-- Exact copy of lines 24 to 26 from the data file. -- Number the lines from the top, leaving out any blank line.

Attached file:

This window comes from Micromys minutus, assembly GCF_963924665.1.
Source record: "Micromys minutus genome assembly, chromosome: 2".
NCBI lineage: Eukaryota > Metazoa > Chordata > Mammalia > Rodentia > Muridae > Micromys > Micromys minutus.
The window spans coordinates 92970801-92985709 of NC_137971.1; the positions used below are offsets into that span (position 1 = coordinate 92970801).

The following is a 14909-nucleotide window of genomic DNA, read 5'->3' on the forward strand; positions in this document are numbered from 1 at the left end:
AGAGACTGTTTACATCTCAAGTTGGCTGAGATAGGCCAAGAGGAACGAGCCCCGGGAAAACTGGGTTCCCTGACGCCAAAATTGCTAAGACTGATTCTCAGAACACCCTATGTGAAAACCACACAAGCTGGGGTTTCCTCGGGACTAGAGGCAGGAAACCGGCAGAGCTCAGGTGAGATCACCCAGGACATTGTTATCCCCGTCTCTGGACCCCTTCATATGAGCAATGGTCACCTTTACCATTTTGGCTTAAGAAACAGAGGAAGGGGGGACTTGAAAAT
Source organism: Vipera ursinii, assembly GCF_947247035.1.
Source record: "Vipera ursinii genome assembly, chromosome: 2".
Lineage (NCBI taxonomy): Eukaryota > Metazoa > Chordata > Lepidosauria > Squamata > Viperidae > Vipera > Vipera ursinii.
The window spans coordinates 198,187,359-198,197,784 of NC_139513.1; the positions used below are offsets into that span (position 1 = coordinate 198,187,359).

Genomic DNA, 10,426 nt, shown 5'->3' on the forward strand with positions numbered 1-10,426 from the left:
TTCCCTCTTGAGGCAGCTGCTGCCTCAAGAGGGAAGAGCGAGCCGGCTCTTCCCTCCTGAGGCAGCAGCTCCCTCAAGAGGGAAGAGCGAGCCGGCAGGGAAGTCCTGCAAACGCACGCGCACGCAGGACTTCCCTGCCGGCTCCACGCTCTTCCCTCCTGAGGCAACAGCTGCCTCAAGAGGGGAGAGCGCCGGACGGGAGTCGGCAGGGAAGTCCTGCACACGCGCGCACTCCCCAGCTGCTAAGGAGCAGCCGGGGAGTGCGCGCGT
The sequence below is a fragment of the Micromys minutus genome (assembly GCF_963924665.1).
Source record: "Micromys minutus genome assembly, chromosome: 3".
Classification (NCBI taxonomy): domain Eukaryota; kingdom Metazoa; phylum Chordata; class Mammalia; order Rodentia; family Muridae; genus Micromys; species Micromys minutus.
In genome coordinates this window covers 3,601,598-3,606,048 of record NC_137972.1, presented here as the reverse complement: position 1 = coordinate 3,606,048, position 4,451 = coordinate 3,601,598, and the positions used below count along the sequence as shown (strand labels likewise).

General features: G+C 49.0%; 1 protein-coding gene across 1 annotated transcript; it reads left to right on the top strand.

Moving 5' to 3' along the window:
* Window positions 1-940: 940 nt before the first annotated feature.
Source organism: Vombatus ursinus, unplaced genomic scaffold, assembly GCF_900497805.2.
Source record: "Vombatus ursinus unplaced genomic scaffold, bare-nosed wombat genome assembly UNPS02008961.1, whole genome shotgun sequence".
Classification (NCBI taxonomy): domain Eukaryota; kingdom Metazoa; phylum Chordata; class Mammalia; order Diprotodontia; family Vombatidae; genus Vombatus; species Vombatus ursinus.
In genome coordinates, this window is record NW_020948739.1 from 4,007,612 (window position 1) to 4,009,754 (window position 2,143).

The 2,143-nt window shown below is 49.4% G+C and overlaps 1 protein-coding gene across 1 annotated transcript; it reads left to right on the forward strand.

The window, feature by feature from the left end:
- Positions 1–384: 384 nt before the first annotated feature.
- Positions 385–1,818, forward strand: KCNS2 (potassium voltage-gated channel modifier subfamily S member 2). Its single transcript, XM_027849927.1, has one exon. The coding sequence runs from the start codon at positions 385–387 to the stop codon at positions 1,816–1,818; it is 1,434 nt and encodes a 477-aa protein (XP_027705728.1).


The 2,143-nt window shown below is 49.4% G+C and overlaps 1 protein-coding gene across 1 annotated transcript; it reads left to right on the forward strand.

The window, feature by feature from the left end:
- Positions 1–384: 384 nt before the first annotated feature.